Data Center Networking and Cloud Connectivity Options

Data Center Networking and Cloud Connectivity Options

By Berge Ayvazian

Berge Ayvazian joined UBM Tech as a senior consultant on the Heavy Reading team in 2011, following more than 20 years as a senior telecom industry analyst and strategy consultant with Yankee Group, where he served as CEO, CRO, and CSO. Ayvazian has been a regular contributor of analyst notes, white papers, and webcasts for Light Reading, and he now contributes to the custom research, consulting, publishing, and conference programs through UBM Tech’s Create division. He conducts custom research and consulting projects on the convergence of broadband and mobility, cloud and enterprise applications and networks.

Several service providers are currently jockeying for a leadership position in data center networking and cloud connectivity to help enterprise customers unlock the full potential of enterprise cloud computing. Making the right choice involves understanding the tradeoffs of the available options for robust, reliable, scalable, and secure networking.

Public Internet connections. Some smaller enterprises rely on public Internet connections to their cloud-based applications in remote data centers. Although economical, this approach is not scalable, reliable, or secure and is generally not suited for today’s highly distributed cloud networks.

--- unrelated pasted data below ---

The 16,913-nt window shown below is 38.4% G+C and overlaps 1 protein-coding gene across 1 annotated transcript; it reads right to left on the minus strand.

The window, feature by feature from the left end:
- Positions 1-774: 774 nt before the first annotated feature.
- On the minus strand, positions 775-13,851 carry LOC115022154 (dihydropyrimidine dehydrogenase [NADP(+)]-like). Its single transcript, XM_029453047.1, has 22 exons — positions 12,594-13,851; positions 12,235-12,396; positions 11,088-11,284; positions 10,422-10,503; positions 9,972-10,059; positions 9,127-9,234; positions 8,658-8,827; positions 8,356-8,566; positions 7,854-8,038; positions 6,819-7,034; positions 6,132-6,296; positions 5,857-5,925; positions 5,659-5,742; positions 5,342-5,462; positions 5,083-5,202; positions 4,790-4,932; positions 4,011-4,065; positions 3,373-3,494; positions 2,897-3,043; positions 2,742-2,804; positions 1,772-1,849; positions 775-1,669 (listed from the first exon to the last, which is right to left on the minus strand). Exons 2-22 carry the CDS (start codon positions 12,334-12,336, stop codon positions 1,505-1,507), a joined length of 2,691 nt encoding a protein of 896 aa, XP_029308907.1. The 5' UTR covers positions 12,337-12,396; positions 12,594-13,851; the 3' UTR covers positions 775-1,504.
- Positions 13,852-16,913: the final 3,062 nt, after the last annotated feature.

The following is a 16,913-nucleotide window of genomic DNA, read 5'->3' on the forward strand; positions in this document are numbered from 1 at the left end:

Traditional T1 and DS3 private line connections. Legacy private lines from traditional telcos offer more security than public Internet connections, but they aren’t scalable, and dedicated point-to-point circuits are not flexible enough for rapidly growing cloud services traffic.

Layer 3 VPN. Traditional VPNs use the public Internet with additional IPsec or SSL security, relying on network authentication and encryption provisions to deliver secure, value-added network services. But VPN-based data center connections that use the public Internet may experience issues regarding the consistency and reliability of network throughput. Layer 3 VPNs use a more scalable and secure, peer-to-peer model over any existing network infrastructure such as IP, Multiprotocol Label Switching (MPLS), Frame Relay, or Ethernet to offer value-added services like Quality of Service (QoS).

Dark fiber. Local exchange carriers (LECs) provide these services to allow their largest enterprise customers to provision ultra-high bandwidth optical transmission capacity between their locations and remote data centers. Dark fiber’s low cost is very appealing, but it’s only one component of a total service. Customers are responsible for maintaining equipment on the ends, including trouble shooting and repair. So, dark fiber isn’t a good option for companies that aren’t prepared to be their own service providers.

Carrier Ethernet. Simple, reliable, efficient, scalable, and flexible enhanced fiber optic services that provide high-bandwidth dedicated Internet, point-to-point, and multipoint private line connectivity, carrier Ethernet is best suited for mid-market organizations (or larger) that require high-performance connectivity to remote data centers for latency-intolerant, mission-critical cloud applications.

Several service providers are currently jockeying for a leadership position in data center networking and cloud connectivity.

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